“We Are Honest With Our People.” Interior Ministry To UN Representative On Situation In Belarus

Numerous allegations that human rights and freedoms are not respected in Belarus are unjustified and unsubstantiated. This was stated by First Deputy of Internal Affairs Minister, Chief of Criminal Police Gennady Kazakevich at a meeting with UN Resident Coordinator in Belarus Joanna Kazana-Wisniowiecki.

According to the press service of the Ministry of Internal Affairs, the parties discussed issues related to ensuring public order after the presidential elections in the country.

“We understand that the constant exaggeration in the media and the internet of unreliable, biased and unfounded information about the ongoing dispersal of peaceful protests in the country, arbitrary arrests and detentions, cases of enforced and disappearances, unlawful and disproportionate use of force by law enforcement agencies, torture and ill-treatment of detainees, the use of sexual and other forms of violence, persecution for political reasons further inspires the international community to open confrontation, with the ultimate goal of applying the classic scenario of the “color revolution” to Belarus,” Kazakevich said.

According to the official, “necessary” public sentiments are formed in social networks by “discrediting and demonising the authorities and law enforcement agencies, calling for strikes, non-observance of laws, the use of unregistered symbols, carefully planned provocations, etc.”.

Kazakevich stated that the use of force by law enforcement officers in such a situation is justified, and not only in Belarus, but also in Europe and the United States. However, for some reason it is taken for granted in these countries, the deputy minister noted.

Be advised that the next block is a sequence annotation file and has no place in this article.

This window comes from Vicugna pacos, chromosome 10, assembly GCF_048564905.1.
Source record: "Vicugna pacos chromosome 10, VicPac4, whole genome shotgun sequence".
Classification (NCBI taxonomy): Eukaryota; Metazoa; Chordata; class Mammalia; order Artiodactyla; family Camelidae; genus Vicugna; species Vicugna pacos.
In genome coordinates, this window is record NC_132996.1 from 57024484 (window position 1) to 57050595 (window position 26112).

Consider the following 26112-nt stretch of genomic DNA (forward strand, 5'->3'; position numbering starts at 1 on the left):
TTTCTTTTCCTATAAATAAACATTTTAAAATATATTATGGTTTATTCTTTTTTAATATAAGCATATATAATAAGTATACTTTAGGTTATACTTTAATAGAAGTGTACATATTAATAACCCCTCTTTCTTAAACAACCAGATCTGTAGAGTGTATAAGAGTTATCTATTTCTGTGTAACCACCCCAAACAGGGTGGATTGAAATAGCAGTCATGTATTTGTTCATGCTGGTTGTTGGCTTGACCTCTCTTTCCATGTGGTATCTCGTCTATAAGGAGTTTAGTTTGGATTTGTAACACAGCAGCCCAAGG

He believes that the Belarusian police respond adequately to the evolving situation and act in accordance with the law. Besides, the official is convinced that the negative assessment that the international community gives to their actions is based on inaccurate information.

“There is a biased negative assessment of the activities of law enforcement agencies and the efforts of the state to stabilise the situation in the country. We did not aim to persuade someone. We are honest with our people. We ensure stability in our country.

We sought to convey truthful, genuine information about how law enforcement agencies operate. […] We stressed that every fact of alleged violence against civilians, as well as against police officers, will be properly investigated and the information will be made public,” he said.

“If You Die, We Don’t Care.” Freed Detainees Tell About Police Brutality And Torture In Belarus

Recall that on 1 September, the Office of the UN High Commissioner for Human Rights reported that their experts are aware of 450 documented cases of torture and ill-treatment of people detained in Belarus during protest actions after 9 August. They are also alarmed by the fact that the whereabouts and health status of at least 6 people are unknown to their relatives.

As noted by Belarusian human rights activists, despite numerous and systematic reports of crimes committed by the police, the Investigative Committee did not initiated a single criminal case and, accordingly, did not detain or dismiss any of the persons who were directly involved in organising and committing crimes against the participants in the peaceful assembly and bystanders, they pointed out.

At the same time, according to human rights activists, since the beginning of the presidential campaign in Belarus, more than 250 criminal cases have been filed against participants in the presidential race, activists of their teams, participants in peaceful protests after the election campaign.